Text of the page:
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It's always difficult knowing when and where to start, but with the fresh look to and inclusion of the location tab this has been made easier with a fantastic step to 'putting place within the heart of decision making'.

As this is the first blog from the UK Location Team, I really should give a quick rundown of what I think we're all about, the opportunities that this offers, and the steps the location community are taking to take things forward.

As the UK Location Technical Board Chair (the AIB) some insight into the extent of the imminent and longer term changes that are a real positive shift in the way that the public sector uses information with the power that a location context provides.

With the rest of the public sector on board, and particularly the work that the Transparency and Open Data team we have a path for achieving what the UK Location Strategy sets out. That said when you’re faced with reviewing a 300+ page EU document to make sure that INSPIRE won't be overstepping the mark just before your second child arrives it's perhaps not so obvious. It can sometimes be a balancing act with people easily getting lost in the technical detail and missing the bigger picture that we are all striving towards. Luckily I got through that document before my daughter was born, just three weeks ago.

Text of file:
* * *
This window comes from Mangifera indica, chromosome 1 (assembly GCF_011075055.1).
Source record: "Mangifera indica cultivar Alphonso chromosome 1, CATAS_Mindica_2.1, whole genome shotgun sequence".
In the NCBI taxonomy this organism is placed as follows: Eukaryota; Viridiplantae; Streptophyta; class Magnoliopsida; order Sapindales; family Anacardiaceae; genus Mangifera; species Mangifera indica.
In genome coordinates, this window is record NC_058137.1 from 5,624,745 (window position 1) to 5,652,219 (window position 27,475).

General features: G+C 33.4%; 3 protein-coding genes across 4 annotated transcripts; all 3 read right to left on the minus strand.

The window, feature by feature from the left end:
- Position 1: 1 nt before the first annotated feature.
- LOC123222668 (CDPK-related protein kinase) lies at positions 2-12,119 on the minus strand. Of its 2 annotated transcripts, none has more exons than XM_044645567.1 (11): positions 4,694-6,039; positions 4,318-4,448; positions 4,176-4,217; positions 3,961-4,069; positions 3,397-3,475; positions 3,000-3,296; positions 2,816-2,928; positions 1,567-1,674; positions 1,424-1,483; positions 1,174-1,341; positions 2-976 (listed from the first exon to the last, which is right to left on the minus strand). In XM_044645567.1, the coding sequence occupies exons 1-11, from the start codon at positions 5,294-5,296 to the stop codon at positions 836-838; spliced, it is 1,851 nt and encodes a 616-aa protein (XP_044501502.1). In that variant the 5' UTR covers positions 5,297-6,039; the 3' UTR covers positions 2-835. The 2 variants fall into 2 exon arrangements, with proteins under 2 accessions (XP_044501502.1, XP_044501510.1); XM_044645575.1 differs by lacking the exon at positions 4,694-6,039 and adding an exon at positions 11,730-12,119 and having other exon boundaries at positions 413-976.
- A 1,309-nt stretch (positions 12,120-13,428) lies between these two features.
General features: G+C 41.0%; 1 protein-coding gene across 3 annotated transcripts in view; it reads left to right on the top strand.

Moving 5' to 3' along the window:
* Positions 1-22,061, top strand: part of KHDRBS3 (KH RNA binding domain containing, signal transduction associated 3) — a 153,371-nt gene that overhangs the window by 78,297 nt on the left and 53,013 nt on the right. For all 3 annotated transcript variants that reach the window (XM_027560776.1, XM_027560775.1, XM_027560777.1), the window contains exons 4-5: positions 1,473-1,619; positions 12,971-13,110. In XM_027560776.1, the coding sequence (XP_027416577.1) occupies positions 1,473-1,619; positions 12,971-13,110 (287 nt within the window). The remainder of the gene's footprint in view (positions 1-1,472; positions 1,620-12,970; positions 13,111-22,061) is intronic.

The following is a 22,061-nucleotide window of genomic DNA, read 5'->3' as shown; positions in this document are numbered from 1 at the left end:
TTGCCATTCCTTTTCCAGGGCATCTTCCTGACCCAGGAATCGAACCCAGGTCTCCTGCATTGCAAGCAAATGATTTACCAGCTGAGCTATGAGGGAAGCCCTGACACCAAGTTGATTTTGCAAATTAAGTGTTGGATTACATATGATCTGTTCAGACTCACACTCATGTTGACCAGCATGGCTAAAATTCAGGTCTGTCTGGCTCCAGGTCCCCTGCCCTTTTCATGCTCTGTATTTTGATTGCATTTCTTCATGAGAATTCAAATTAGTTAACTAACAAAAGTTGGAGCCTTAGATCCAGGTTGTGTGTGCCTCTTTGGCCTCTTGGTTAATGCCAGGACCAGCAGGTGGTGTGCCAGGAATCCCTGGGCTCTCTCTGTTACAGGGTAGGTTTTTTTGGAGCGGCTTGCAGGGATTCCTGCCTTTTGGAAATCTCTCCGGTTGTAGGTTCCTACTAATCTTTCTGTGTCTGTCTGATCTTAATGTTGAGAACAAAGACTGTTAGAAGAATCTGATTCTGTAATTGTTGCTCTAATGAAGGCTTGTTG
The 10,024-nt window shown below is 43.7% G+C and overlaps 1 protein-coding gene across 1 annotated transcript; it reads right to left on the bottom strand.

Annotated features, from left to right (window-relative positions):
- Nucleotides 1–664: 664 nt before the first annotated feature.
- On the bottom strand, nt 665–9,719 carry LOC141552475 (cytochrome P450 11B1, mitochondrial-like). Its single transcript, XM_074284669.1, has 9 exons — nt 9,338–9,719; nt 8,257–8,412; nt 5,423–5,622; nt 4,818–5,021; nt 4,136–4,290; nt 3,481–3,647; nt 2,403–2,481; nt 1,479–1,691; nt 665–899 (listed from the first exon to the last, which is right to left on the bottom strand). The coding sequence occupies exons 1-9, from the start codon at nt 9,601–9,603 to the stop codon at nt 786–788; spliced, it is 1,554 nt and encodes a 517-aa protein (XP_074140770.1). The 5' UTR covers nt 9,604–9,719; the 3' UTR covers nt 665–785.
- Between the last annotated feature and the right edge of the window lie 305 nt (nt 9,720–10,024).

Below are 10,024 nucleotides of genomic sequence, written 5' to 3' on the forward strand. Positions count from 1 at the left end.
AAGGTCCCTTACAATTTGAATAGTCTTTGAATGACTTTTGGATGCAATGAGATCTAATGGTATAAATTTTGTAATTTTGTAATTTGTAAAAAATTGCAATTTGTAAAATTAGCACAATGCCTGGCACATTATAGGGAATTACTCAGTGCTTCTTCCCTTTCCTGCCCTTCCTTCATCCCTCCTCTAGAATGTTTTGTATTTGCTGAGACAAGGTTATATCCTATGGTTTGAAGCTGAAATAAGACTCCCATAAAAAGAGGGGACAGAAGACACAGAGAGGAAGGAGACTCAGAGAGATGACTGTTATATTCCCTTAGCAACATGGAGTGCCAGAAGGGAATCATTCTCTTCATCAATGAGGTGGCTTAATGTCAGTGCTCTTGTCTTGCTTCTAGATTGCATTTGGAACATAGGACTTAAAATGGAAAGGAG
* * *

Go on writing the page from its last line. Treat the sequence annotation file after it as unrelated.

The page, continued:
The first phase of INSPIRE is the provision of location data, as is (this means as it currently is designed) through web based services. We are progressing well in terms of deciding specific scope under INSPIRE, making it available through common services and promoting its use. The big wins for the UK from INSPIRE at least won't be evident until we move into phase 2 (given the maturity of location data within the UK and the greater access that the open data initiative is bringing to bear). Phase 2 can loosely be described as providing the data provided in phase 1 in a common format. Though the timescales for the start and finish are different for different data and when it was created, the principal is that core reference data is first. These two phases show that provision of location data is now only about open standards through web technology and will lead to huge improvements in the availability to information, its ease of use through both web based and desktop tools and providing a core framework of reference data that can underpin the wider linking of information.